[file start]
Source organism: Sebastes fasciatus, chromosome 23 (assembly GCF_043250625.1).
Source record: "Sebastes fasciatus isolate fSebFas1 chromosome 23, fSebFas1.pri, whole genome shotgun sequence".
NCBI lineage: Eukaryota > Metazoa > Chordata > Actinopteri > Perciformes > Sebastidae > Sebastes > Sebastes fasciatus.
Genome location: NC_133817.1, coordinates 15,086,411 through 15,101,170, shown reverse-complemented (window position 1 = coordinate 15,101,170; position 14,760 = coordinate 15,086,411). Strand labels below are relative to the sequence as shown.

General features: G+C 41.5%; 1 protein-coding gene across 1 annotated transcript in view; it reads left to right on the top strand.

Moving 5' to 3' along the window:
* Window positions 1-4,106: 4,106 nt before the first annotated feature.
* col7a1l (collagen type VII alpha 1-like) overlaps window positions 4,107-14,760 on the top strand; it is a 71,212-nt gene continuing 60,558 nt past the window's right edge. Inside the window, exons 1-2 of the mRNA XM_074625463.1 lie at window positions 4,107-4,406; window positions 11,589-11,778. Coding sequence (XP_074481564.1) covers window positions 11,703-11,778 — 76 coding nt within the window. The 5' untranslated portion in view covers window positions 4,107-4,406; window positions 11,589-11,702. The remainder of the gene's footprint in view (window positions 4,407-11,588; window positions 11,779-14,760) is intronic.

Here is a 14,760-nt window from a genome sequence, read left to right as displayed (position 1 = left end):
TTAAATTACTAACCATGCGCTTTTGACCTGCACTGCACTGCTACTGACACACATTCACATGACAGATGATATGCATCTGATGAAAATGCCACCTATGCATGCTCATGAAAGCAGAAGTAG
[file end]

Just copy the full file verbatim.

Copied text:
Source organism: Sebastes fasciatus, chromosome 23 (assembly GCF_043250625.1).
Source record: "Sebastes fasciatus isolate fSebFas1 chromosome 23, fSebFas1.pri, whole genome shotgun sequence".
NCBI lineage: Eukaryota > Metazoa > Chordata > Actinopteri > Perciformes > Sebastidae > Sebastes > Sebastes fasciatus.
Genome location: NC_133817.1, coordinates 15,086,411 through 15,101,170, shown reverse-complemented (window position 1 = coordinate 15,101,170; position 14,760 = coordinate 15,086,411). Strand labels below are relative to the sequence as shown.

General features: G+C 41.5%; 1 protein-coding gene across 1 annotated transcript in view; it reads left to right on the top strand.

Moving 5' to 3' along the window:
* Window positions 1-4,106: 4,106 nt before the first annotated feature.
* col7a1l (collagen type VII alpha 1-like) overlaps window positions 4,107-14,760 on the top strand; it is a 71,212-nt gene continuing 60,558 nt past the window's right edge. Inside the window, exons 1-2 of the mRNA XM_074625463.1 lie at window positions 4,107-4,406; window positions 11,589-11,778. Coding sequence (XP_074481564.1) covers window positions 11,703-11,778 — 76 coding nt within the window. The 5' untranslated portion in view covers window positions 4,107-4,406; window positions 11,589-11,702. The remainder of the gene's footprint in view (window positions 4,407-11,588; window positions 11,779-14,760) is intronic.

Here is a 14,760-nt window from a genome sequence, read left to right as displayed (position 1 = left end):
TTAAATTACTAACCATGCGCTTTTGACCTGCACTGCACTGCTACTGACACACATTCACATGACAGATGATATGCATCTGATGAAAATGCCACCTATGCATGCTCATGAAAGCAGAAGTAG